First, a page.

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Open AccessArticle

Prospective Evaluation of Fidelity, Impact and Sustainability of Participatory Workplace Health Teams in Skilled Nursing Facilities

1
Center for the Promotion of Health in the New England Workplace (CPHNEW), University of Massachusetts Lowell, Lowell, MA 01854, USA
2
Center for Human Sexuality Studies, Widener University, Chester, PA 19013, USA
*
Author to whom correspondence should be addressed.
Int. J. Environ. Res. Public Health 2019, 16(9), 1494; https://doi.org/10.3390/ijerph16091494
Received: 5 March 2019 / Revised: 15 April 2019 / Accepted: 25 April 2019 / Published: 27 April 2019
(This article belongs to the Special Issue Using Total Worker Health to Advance Worker Health and Safety)
Organizational features of work often pose obstacles to workforce health, and a participatory change process may address those obstacles. In this research, an intervention program sought to integrate occupational safety and health (OSH) with health promotion (HP) in three skilled nursing facilities. Three facilities with pre-existing HP programs served as control sites. The intervention was evaluated after 3–4 years through focus groups, interviews, surveys, and researcher observations. We assessed process fidelity in the intervention sites and compared the two groups on the scope of topics covered (integration), program impact, and medium-term sustainability. The intervention met with initial success as workers readily accepted and operationalized the concept of OSH/HP integration in all three intervention facilities. Process fidelity was high at first but diminished over time. At follow-up, team members in two intervention sites reported higher employee engagement and more attention to organizational issues. Two of the three control facilities remained status quo, with little OSH/HP integration. The intervention had limited but positive impact on the work environment and health climate: staff awareness and participation in activities, and organizational factors such as decision-making, respect, communication, and sharing of opinions improved slightly in all intervention sites. Resources available to the teams, management support, and changing corporate priorities affected potential program sustainability. View Full-Text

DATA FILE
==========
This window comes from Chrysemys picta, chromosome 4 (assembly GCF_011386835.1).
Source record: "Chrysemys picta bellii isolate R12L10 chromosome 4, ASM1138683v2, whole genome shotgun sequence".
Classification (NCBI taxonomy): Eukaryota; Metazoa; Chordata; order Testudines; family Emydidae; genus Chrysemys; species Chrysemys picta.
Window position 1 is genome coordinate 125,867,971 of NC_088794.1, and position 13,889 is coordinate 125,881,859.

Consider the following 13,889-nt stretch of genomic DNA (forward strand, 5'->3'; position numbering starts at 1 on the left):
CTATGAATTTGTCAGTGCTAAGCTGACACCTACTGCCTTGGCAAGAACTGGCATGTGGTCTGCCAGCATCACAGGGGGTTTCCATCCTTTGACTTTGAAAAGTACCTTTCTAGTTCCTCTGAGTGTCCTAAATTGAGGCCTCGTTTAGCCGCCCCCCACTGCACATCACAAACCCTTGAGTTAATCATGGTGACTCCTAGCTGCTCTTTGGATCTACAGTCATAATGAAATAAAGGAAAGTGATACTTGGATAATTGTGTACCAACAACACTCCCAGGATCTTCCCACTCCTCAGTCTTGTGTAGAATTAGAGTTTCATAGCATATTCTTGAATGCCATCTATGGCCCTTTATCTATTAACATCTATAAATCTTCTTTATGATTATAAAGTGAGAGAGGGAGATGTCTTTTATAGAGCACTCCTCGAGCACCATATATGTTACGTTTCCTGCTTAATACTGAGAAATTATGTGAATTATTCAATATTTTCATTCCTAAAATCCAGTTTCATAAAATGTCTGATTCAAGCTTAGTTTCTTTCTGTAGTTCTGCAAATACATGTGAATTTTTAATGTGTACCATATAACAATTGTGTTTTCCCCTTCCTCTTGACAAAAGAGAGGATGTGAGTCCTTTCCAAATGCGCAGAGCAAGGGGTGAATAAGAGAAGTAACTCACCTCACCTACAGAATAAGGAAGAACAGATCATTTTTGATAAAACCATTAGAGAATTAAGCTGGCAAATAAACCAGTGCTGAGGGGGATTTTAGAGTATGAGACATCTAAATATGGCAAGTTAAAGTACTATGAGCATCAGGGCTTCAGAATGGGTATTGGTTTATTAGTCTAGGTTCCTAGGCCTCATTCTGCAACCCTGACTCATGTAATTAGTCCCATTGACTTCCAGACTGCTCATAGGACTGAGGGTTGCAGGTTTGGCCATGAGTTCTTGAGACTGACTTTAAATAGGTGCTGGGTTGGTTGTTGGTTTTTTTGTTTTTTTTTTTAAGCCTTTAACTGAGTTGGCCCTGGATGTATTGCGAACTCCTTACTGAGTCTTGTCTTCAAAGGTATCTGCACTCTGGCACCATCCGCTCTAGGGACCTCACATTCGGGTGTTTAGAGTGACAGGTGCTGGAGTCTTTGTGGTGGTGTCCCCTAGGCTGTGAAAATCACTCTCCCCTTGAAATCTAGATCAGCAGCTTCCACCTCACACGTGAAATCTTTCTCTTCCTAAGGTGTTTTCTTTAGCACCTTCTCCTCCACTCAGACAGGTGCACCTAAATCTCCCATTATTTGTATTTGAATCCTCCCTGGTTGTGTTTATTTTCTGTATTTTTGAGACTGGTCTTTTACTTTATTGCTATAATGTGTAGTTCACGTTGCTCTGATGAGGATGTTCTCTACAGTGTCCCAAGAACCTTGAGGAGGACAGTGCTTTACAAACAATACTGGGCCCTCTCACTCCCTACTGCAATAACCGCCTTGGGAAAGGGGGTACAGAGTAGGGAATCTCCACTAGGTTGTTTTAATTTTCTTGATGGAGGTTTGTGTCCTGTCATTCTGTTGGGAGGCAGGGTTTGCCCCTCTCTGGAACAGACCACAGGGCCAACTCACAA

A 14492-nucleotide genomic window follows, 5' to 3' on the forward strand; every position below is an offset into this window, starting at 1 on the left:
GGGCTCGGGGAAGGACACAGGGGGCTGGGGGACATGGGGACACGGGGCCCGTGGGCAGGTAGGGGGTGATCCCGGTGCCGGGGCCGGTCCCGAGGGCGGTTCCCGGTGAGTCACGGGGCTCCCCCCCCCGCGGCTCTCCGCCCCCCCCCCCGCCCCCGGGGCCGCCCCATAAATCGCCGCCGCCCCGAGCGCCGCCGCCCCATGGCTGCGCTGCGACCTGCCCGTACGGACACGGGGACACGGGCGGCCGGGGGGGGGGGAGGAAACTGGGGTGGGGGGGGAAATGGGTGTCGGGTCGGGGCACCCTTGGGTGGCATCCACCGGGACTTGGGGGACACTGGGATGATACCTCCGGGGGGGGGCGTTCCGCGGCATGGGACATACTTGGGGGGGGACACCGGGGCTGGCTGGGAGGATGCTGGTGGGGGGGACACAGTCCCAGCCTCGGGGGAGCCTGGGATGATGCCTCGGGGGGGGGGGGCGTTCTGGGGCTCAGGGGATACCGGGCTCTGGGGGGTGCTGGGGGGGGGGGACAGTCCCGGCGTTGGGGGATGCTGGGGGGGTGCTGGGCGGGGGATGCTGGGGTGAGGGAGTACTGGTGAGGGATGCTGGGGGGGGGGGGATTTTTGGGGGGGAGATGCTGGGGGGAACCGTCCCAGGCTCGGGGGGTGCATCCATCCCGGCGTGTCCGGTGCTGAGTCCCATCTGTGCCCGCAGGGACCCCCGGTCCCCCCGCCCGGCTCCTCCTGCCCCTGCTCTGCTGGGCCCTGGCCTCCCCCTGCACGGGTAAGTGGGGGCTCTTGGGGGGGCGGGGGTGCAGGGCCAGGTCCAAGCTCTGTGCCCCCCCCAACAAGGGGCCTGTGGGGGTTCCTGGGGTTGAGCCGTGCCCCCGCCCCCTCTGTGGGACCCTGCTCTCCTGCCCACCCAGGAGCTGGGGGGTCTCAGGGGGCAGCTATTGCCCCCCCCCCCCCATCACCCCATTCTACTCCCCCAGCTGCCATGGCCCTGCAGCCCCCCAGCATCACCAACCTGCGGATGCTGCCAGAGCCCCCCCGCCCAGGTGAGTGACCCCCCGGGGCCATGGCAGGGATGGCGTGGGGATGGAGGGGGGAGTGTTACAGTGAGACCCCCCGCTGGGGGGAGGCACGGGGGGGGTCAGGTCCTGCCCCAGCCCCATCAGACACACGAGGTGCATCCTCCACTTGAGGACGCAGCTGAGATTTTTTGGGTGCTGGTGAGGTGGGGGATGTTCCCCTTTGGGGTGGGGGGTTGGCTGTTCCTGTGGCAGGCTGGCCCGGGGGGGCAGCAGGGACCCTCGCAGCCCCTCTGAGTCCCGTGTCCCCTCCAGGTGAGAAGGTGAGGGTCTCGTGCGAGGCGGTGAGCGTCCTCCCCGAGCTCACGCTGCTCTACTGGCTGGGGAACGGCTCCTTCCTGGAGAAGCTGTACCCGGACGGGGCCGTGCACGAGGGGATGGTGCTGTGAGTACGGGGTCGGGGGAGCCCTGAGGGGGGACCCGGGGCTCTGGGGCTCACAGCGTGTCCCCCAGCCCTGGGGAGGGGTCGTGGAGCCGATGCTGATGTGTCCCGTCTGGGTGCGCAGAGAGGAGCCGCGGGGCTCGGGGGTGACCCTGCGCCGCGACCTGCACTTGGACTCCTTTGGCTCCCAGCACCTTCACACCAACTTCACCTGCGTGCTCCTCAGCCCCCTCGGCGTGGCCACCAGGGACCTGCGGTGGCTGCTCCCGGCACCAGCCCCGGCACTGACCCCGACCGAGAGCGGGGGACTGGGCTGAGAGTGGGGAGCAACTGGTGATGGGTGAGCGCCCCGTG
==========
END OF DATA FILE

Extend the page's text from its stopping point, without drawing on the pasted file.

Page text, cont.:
Keywords: occupational safety and health; workplace health promotion; integration; participatory workplace program; process fidelity; program impact; sustainability occupational safety and health; workplace health promotion; integration; participatory workplace program; process fidelity; program impact; sustainability
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Kotejoshyer, R.; Zhang, Y.; Flum, M.; Fleishman, J.; Punnett, L. Prospective Evaluation of Fidelity, Impact and Sustainability of Participatory Workplace Health Teams in Skilled Nursing Facilities. Int. J. Environ. Res. Public Health 2019, 16, 1494.

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